The Striding Apis Bull
The Apis Bull originated in Memphis, cult of Serapis during the reign of
Ptolemy I. Serapis was the god whose association with Osiris, the god of the dead, formed the name Asar-Hapi. Asar is the Egyptian name of Osiris and Hapi was the name given to the Apis Bull which was the object of worship at Memphis. The Greeks combined the two together to form Zaparrus. Even though it is not quite clear, it is certain that Serapis is the shape Apis took after death. “Apis is called the “life of Osiris, the lord of heaven, tem (with) his horns (in) his head .”He is said to give life, strength, and health to thy nostrils forever.” At the beginning of the new Empire Osiris and Apis are united by priests of Memphis to represent a funeral character which, at the time, was considered a god of the underworld. This character that was considered to be the god of the underworld was the Apis Bull.
There are several different Egyptian myths about the “Apis Bull”. However, the most common myths of the Apis Bull are alike. “In one myth Apis assisted Isis, Osiris’s wife, in searching for the body of Osiris. It was believed by the ancient Egyptians that the bull’s fecundity and generative powers could be transformed to the deceased, ensuring him or her rebirth in the next life.”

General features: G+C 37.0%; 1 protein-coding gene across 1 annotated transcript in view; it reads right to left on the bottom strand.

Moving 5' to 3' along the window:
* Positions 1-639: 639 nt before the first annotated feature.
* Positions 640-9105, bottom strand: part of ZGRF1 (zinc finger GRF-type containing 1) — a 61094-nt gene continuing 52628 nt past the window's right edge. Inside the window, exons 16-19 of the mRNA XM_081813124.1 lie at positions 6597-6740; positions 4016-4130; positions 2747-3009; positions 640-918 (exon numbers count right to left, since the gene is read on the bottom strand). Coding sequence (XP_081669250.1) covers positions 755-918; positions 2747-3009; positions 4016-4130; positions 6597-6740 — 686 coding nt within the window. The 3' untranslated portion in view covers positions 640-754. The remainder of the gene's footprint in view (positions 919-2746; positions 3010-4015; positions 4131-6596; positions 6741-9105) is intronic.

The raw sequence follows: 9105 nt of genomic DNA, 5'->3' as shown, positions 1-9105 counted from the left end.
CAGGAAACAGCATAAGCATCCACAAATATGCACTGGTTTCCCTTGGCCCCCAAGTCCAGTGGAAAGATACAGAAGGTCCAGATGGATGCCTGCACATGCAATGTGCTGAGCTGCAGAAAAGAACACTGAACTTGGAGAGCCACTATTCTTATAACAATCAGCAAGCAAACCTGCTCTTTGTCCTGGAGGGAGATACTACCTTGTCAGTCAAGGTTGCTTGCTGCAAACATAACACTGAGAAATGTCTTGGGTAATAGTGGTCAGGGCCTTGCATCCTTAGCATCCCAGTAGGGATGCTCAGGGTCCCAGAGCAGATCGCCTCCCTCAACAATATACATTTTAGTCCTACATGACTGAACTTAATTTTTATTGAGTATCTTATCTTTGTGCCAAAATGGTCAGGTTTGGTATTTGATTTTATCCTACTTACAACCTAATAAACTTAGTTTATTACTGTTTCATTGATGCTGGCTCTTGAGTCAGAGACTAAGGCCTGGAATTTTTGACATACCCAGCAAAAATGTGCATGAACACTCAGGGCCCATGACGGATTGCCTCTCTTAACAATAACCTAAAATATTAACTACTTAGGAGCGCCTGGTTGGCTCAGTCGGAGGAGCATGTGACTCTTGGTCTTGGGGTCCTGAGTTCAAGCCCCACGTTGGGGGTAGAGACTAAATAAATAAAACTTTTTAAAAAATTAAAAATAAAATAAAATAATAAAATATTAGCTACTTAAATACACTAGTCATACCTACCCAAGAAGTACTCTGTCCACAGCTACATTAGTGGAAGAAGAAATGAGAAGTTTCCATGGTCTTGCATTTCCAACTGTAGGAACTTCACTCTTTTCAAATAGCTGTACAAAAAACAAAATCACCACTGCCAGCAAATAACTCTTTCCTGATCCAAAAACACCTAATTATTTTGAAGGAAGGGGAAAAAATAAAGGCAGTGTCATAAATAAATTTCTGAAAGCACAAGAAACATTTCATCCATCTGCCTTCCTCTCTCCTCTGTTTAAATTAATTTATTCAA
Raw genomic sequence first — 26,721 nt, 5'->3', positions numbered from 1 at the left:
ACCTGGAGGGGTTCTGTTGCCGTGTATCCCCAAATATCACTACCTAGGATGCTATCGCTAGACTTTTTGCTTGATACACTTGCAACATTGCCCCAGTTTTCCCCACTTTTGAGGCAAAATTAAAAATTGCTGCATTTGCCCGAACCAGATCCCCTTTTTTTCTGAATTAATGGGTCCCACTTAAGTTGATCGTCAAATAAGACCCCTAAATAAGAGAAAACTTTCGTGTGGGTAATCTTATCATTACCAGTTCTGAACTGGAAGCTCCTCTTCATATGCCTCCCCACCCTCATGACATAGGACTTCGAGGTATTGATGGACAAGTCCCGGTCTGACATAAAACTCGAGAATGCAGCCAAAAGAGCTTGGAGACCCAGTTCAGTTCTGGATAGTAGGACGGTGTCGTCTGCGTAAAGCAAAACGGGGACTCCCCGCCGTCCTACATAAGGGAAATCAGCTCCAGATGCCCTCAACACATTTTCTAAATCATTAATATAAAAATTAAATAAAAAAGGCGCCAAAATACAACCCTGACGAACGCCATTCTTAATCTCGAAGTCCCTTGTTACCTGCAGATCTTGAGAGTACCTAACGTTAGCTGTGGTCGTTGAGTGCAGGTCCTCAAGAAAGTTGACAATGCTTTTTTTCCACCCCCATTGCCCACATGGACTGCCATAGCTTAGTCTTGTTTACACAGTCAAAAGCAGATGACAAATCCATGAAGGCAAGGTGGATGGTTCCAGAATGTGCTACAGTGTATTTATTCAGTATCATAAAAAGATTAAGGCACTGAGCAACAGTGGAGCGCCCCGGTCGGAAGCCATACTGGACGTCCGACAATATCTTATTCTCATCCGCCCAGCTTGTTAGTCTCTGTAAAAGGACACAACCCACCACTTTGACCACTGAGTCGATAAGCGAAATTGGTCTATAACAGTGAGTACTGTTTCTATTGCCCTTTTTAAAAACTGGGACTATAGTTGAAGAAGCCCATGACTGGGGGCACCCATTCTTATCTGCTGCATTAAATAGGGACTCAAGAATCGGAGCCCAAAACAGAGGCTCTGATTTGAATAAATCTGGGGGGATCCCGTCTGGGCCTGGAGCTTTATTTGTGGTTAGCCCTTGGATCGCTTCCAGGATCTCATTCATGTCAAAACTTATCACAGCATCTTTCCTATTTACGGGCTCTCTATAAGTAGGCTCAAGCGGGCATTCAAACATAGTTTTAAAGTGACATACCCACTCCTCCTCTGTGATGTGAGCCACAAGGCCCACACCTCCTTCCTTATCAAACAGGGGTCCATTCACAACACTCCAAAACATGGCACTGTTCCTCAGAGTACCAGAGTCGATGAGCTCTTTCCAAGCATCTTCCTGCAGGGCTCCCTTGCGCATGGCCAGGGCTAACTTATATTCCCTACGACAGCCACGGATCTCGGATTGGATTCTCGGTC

In another Egyptian myth it was said that an Apis Bull was born of a virgin cow that was impregnated by Ptah. “The Bull could be recognized by a peculiar white mark on his neck, a rump that resembled the wings of a hawk, and a scarab like hump under his tongue. He had to have twenty-nine marks; the most important being a rich black coat intermingled with white patterns, and a triangle blaze on his forehead. Once the he was chosen he was brought to Memphis where he was enthroned in his own palace located south of the temple Ptah. Everyday he was let free to roam in the courtyard of the temple for devotees to observe.
They believed that the bull’s movements could fortell the future. The Apis Bulls birthday was celebrated with a festival, and on his twenty-fifth birth year he was killed. Devotees drowned, mummified, and entombed the mummy in the Serapeum.” The Serpeum was an underground chamber in the temple. It is also known as Saqqar Necropolis. “Here he is mourned for seventy days.” This ritualistic killing was probably very symbolic of the...